A Word About Impressions to AirsoftersWhat makes WWII Airsoft different than regular airsoft? Obviously the uniform and kit you wear. Getting this all together can be one of the most fun, frustrating, interesting, and financially stressing activities involved. Good and bad? Yep.
The good is that you don't have to settle for plain old US woodland camo anymore. You can pick up web gear, uniforms, helmets (yes you wear helmets) and other assorted items you had no idea existed. You'll start collecting stuff that you hadn't seen since you rummaged through your grandfather's old footlocker when you were a kid. Re-Enactors are very dedicated (read anal) about the way they look. Down to the stitch used on their pants, and I'm not kidding here. Once you start gathering your new WWII stuff, you'll be amazed at the detail and it makes that woodland camo and Blackhawk Crossdraw Vest look just plain and uninteresting.
The bad? It's expensive. Especially if you decide to buy it all at once. Generally, the US stuff is cheaper than the German stuff. Expect to pay around $600 for a full US uniform and web gear set. Also, while there are a number of very good vendors, there is no one stop shop for EVERYTHING that you need. You might find the uniform and web gear at one place, but no shoes or helmet. That's where this site comes in. We'll do the leg work for you and point you to the vendors we've used and like. How to Get Started
Pick a unit or if one does not exist, pick a nationality. The good thing about a WWII Impression is that all the details are very well documented. If you decide on 101st ABN in Normandy, you can be pretty sure that by following several web resources, your impression will fit in fine with any 101st unit around. But the safest way is to approach a unit in this association and ask to become a member. They will give you the uniform and kit requirements, as well as assigning you a rank and position inside that unit. They'll also guide you on what and where you should get all your stuff. Again, this association is just starting, you don't need to buy everything all at once. There will be guys out there with everything down to the right kind of can opener in their pocket, but you don't need to be that prepared to play. Check out the Skirmishes Page to see the varying levels Impression gear needed on the field. Nationalities and Units
This is a personal choice. Were you fascinated by "Band of Brothers"? Then go 101st. "Saving Private Ryan"? 2d Rangers is for you. Have a soft spot for the Germans? Maybe 2d Panzers. UK, Australian, Japanese, whatever. You decide. But be wary of the fact that no 101st trooper ever fought in the Pacific, so if you pick a Japanese impression, once we start getting into the restricted skirmishes, you won't be able to play. I safe bet is to pick a ETO (European Theater of Operation) Impression. D-Day saw just about everyone mixed together so one of the first skirmishes we do will be based on D-Day. As the association grows, we'll tighten up the force on force requirements of units and nationalities.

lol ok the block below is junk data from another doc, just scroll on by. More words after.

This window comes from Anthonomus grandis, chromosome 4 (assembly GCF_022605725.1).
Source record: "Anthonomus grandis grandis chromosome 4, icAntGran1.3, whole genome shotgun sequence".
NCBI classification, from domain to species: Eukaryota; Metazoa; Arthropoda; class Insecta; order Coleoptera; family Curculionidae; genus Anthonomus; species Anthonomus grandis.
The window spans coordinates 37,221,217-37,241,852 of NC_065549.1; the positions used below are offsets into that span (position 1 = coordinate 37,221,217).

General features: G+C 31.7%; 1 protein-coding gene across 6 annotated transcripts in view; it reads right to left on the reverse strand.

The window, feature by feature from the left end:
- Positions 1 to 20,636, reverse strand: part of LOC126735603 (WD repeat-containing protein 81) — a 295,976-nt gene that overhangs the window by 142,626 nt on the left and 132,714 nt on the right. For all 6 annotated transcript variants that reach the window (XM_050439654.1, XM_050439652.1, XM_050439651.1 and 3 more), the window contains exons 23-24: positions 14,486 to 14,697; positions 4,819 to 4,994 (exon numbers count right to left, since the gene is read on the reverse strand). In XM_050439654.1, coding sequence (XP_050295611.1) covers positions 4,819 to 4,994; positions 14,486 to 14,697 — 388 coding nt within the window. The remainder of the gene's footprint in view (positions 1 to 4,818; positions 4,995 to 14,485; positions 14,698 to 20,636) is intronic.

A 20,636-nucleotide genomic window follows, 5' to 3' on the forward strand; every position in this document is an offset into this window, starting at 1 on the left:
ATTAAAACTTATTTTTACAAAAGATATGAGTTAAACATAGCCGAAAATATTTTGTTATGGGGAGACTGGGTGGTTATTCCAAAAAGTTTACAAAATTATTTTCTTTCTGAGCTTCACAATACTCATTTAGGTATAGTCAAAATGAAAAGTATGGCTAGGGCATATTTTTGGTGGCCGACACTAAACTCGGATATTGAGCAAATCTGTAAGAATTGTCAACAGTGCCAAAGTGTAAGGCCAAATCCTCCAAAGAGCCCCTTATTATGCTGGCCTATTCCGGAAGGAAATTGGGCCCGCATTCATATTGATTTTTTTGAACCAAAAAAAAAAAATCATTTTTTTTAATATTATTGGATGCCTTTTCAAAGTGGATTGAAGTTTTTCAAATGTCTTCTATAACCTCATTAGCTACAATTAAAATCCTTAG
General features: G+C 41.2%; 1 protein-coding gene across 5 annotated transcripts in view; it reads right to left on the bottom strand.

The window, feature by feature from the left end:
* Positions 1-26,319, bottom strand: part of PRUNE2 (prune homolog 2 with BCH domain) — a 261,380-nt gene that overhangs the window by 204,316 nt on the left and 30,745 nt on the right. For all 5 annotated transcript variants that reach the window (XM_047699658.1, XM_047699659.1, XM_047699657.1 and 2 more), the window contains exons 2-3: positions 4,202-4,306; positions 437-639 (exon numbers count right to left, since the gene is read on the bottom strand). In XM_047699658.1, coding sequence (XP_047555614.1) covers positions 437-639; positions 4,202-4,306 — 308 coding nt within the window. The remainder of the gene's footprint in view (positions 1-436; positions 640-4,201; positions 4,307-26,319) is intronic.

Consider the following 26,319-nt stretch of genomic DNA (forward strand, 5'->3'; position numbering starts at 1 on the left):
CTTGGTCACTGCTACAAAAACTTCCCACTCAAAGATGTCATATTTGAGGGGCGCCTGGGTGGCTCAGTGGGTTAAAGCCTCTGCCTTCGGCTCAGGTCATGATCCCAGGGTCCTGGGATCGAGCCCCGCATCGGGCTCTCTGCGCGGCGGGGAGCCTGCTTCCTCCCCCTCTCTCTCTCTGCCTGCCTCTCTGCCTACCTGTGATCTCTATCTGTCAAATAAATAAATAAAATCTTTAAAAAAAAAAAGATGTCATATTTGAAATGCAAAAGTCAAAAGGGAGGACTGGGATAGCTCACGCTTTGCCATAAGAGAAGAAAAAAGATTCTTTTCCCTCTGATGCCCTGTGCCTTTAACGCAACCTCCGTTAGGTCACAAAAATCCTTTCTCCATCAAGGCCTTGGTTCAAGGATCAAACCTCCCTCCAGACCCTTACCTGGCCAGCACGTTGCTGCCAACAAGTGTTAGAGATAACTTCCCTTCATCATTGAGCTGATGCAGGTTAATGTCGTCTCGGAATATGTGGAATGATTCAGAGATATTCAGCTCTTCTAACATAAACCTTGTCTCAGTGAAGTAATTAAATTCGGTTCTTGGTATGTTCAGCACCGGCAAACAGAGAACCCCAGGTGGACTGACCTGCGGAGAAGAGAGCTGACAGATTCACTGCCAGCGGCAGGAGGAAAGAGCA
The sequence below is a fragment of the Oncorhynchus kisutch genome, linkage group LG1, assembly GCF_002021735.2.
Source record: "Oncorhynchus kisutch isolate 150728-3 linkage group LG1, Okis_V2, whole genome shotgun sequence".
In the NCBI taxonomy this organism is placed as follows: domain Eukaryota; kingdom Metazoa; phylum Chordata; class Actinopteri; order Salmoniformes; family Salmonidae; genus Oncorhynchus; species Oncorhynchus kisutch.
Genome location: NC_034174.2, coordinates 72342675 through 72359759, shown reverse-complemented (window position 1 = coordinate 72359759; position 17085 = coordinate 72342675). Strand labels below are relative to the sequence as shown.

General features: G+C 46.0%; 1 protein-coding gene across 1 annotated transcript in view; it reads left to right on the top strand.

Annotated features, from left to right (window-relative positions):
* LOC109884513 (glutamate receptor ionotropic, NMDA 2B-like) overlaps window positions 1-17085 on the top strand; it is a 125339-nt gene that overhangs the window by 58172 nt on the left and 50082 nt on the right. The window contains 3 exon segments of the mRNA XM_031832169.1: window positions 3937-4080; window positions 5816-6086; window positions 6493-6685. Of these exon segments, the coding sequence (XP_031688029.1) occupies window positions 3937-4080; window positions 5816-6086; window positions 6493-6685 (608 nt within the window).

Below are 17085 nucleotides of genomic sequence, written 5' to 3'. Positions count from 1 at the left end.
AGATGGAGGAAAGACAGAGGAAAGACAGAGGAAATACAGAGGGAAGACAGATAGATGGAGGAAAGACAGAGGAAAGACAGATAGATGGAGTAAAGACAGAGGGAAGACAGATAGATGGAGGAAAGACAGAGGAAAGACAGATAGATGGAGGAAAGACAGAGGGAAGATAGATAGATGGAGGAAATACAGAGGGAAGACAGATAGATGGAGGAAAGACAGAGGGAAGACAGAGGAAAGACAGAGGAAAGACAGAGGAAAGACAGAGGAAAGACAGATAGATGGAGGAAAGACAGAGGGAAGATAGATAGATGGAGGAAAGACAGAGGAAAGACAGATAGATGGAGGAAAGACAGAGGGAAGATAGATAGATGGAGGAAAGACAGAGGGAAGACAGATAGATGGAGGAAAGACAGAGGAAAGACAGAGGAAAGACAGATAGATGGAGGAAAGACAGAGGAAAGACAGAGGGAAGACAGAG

Obviously, the two most popular impressions are US and German, though you can pick whatever interets you the most. Be aware, however, US and German uniforms and equipment are the most easily found, followed by UK and Japanese items. Not all the nationalities listed below contain information. Space is set aside for a later date if someone deisires to contribute their wisdom in that particular nationality. If you have a burning desire to portray a nationality not listed (i.e. the Australians), feel free. Once you have sufficient information to contribute, that nationaliry will be added to this web site.
To find out more information on each unit and nationality, select them from below
Without a doubt, the easiest, and cheapest way to get into WWII kit is by choosing a US Impression. Just about any equipment, uniform, or weapon is available in either original or replica. This page will link you to several US Impressions, from a very cost effective infantry impression, to an airborne impression, and finally a ranger impression. Unit Types
Up to and including D-Day, the US utilized several specialized uniforms across its ground force (just before Market Garden the Army began standardizing across the theater). The most distinct difference was between the airborne and traditional ground troops. To keep things simple we won't talk about the tankers or marines right now. Variations within airborne divisions and infantry specializations were also present, but are less distinct and boil down to particular pieces of gear or uniform construction. US Impression on the Cheap
Finally, if you want to start slow, or are lacking the funds to go hog wild on an all correct impression, Sam has put together some tips on how to buiid a decent one for about $150. Be sure to join out MEssage board for advice and information with getting your kit together.. Make sure you are familiar with the Skirmish types if you plan on going this route. While this is fine to get you started, as the association grows, this type of impression will become less useful. For a little more money, you can pick up fully authentic repros and look 100% the part.